Revealing the benefits of Colombian drug legalization
The senior thesis often involves a moment of surprise for Princeton students -- a late-night revelation, an insightful conversation with an adviser or an eye-opening encounter abroad. For Gustavo Silva Cano, it came when he realized his research supported drug legalization in Colombia, a conclusion opposing his personal beliefs.
"I was sort of mugged by reality, because I realized that prohibition has really high human costs," Silva Cano said. "That's one of the great things about the thesis -- it's a great intellectual experience."
Silva Cano, who was born and raised in Bogota, Colombia, is majoring in the Woodrow Wilson School of Public and International Affairs, and pursuing a certificate in Latin American studies. His thesis is a cost-benefit analysis of drug prohibition and legalization in his home country.
During a summer internship with Colombia's high counselor for reintegration, Silva Cano was assigned to evaluate Colombia's drug crop eradication policy. The project, done after his sophomore year at Princeton, launched his interest in the topic, and he approached Professor Miguel Centeno last spring to serve as his thesis adviser.
"The idea sounded like an excellent one," said Centeno, a professor of sociology and international affairs. "It lent itself to the kind of analysis we're trying to teach here, to put a policy dilemma in context and play out the costs and benefits of the alternatives. Gustavo has a perfect case study of alternatives."
Silva Cano and Centeno came up with a dozen precise variables to consider, such as government defense expenditures, economic growth and homicide rates. Then Silva Cano worked to identify the current figures under prohibition and what the figures might be if all drugs were legalized in Colombia. His primary focus was on coca crops and cocaine -- the target of Colombia's "war on drugs."
In addition to documents he had from his internship, he utilized numerous sources to perform his own statistical analysis, including Colombian government databases and reports online, United Nations documents, U.S. government surveys, U.S. think tank reports, news reports, and scholarly books and journals.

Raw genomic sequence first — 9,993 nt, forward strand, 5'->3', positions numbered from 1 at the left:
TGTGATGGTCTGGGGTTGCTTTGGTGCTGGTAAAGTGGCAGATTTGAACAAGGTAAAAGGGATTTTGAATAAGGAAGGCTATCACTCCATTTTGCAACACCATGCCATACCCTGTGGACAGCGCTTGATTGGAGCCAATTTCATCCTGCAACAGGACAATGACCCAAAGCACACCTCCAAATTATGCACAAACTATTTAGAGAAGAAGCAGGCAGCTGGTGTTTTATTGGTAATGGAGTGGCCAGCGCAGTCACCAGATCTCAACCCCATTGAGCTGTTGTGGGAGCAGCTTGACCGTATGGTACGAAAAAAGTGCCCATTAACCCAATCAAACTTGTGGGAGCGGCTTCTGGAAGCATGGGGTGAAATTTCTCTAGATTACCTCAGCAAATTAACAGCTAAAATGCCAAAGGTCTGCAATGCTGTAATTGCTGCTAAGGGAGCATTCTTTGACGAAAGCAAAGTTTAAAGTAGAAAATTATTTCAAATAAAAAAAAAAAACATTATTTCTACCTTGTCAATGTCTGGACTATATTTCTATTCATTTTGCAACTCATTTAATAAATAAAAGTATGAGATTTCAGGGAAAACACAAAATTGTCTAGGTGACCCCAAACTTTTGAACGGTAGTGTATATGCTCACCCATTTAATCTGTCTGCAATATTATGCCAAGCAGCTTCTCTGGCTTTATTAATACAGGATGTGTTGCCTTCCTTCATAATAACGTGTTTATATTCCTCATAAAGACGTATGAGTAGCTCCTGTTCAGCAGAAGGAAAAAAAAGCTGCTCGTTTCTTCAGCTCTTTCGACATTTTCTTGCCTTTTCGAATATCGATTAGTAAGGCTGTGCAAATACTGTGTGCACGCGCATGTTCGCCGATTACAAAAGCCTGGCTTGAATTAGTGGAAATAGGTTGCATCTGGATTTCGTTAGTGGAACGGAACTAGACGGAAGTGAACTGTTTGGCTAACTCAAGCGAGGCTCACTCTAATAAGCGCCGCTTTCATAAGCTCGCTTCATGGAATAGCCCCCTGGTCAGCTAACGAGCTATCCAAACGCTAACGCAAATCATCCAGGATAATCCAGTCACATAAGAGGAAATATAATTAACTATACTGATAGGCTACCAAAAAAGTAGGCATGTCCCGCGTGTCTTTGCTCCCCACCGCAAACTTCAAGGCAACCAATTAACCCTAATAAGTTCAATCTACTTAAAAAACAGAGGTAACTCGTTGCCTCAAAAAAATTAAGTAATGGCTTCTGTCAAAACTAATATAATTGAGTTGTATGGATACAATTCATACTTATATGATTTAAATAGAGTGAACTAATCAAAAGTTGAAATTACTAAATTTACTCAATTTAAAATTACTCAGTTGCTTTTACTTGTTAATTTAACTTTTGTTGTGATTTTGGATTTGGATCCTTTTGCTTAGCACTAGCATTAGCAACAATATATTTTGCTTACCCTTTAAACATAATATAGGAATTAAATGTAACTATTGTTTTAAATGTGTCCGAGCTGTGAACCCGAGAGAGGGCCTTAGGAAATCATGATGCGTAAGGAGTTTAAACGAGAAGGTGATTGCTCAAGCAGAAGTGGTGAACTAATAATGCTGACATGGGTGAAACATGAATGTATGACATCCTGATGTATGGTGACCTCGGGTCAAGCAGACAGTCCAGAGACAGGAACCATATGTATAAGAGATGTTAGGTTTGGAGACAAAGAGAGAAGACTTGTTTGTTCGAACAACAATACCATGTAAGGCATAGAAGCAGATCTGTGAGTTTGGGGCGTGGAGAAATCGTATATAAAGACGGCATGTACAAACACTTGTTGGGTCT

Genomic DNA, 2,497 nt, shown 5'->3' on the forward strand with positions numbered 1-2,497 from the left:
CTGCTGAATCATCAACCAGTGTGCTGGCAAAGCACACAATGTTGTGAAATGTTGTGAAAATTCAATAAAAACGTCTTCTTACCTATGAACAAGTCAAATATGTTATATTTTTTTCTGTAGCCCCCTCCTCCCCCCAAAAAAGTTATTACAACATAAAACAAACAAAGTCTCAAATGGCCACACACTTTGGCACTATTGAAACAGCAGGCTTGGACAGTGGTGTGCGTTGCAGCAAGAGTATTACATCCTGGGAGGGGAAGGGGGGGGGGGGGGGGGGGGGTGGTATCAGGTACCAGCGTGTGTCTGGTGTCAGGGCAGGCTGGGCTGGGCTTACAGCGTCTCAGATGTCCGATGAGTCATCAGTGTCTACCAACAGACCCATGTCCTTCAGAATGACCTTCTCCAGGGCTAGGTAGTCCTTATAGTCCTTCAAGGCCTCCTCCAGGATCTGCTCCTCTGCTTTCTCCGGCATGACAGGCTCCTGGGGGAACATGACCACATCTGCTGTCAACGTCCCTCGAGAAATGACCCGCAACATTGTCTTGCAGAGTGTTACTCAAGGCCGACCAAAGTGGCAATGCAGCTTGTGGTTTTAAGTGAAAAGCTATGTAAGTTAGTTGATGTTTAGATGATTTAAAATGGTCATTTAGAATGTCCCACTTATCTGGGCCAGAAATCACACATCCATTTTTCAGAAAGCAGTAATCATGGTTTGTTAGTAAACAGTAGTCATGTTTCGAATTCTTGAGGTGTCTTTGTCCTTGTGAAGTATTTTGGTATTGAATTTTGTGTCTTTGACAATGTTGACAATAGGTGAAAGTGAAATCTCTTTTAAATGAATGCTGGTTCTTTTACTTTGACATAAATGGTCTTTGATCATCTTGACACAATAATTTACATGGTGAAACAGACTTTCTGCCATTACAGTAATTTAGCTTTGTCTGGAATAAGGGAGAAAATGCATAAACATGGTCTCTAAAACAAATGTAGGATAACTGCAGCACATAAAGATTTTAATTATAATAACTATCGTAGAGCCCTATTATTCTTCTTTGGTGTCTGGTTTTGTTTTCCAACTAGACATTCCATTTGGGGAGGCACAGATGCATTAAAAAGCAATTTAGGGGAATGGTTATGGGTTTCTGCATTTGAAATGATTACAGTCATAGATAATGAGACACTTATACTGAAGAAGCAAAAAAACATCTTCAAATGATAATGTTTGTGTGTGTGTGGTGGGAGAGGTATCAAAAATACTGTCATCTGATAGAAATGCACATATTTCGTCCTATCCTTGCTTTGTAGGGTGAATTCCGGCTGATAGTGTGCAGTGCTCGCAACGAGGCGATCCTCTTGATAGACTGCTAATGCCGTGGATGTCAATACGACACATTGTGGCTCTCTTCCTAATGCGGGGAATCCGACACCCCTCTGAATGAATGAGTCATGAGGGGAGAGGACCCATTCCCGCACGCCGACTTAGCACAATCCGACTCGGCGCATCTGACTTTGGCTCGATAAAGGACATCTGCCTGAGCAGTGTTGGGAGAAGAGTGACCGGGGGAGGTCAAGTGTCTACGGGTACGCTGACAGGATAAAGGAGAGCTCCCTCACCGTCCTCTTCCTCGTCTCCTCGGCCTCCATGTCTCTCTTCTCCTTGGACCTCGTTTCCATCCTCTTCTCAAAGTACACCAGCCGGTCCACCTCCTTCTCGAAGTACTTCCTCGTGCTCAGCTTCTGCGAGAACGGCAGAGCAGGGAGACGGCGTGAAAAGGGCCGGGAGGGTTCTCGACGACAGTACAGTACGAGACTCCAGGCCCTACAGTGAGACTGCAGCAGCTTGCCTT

Silva Cano found that Colombia spends approximately $7 billion a year on its drug war, equal to what it spends on education or health care. Meanwhile, the war on drugs has resulted in many deaths, displacement, environmental damage, hostile occupations of the countryside by drug cartels and insurgencies, and pressure on cities.
If drugs were legalized, those funds could be used for infrastructure, health care, education and balancing the federal budget, Silva Cano noted. The government also would be able to collect tax revenue on the sale of cocaine. About 5,000 fewer homicides would occur, and 100,000 fewer people would be internally displaced, according to his analysis.
The potential costs of legalization included diplomatic isolation from the United States, and possibly economic sanctions and loss of American investment. Silva Cano also considered the health risks due to increased drug consumption in the country, but he said the benefits outweighed all of these costs.
"Before starting to write my thesis I was a staunch believer of prohibition. I thought the Colombian government had done a great job, and they actually have. It might be the only nation in the world recently that has had great success against drugs," Silva Cano said. But, he added, "there's no end in sight."
Silva Cano's thesis purposefully avoids ethical and moral issues while examining the political and economic factors that he feels should be part of policymaking decisions.
"Some people just believe that using drugs is morally wrong. I'm trying to make a utilitarian calculus and am saying, this is how much this policy costs," he said. "I don't think any government would want to leave that utilitarian calculus out of the question."
Centeno and Silva Cano have had weekly meetings to discuss research, analysis and drafts. Along the way, Centeno has recommended sources, given writing advice and -- as a skeptic of any state's ability to effectively prohibit drugs -- played devil's advocate to Silva Cano's arguments.
"I like Professor Centeno's hands-on approach," Silva Cano said. "He is so well regarded but also so approachable and so fun to work with."
Centeno said he had not studied drug legalization in depth, but his work on state-society interaction helped guide Silva Cano's work on what makes a state and its laws most effective. The rest was of his student's making.
"No one has written about the Colombian situation with such precision, detachment and so many variables," Centeno said. The final chapter synthesizing all of Silva Cano's findings is "masterful," Centeno said.
Looking at Colombian politics, Silva Cano acknowledges in his thesis that his recommendations are unlikely to happen anytime soon, as they are contrary to popular opinion in Colombia and abroad, and to politicians' stances at the executive and legislative levels.
After graduating from Princeton, Silva Cano intends to attend the University of Pennsylvania Law School and work in the United States for a few years before returning to Colombia to work in public policy or politics.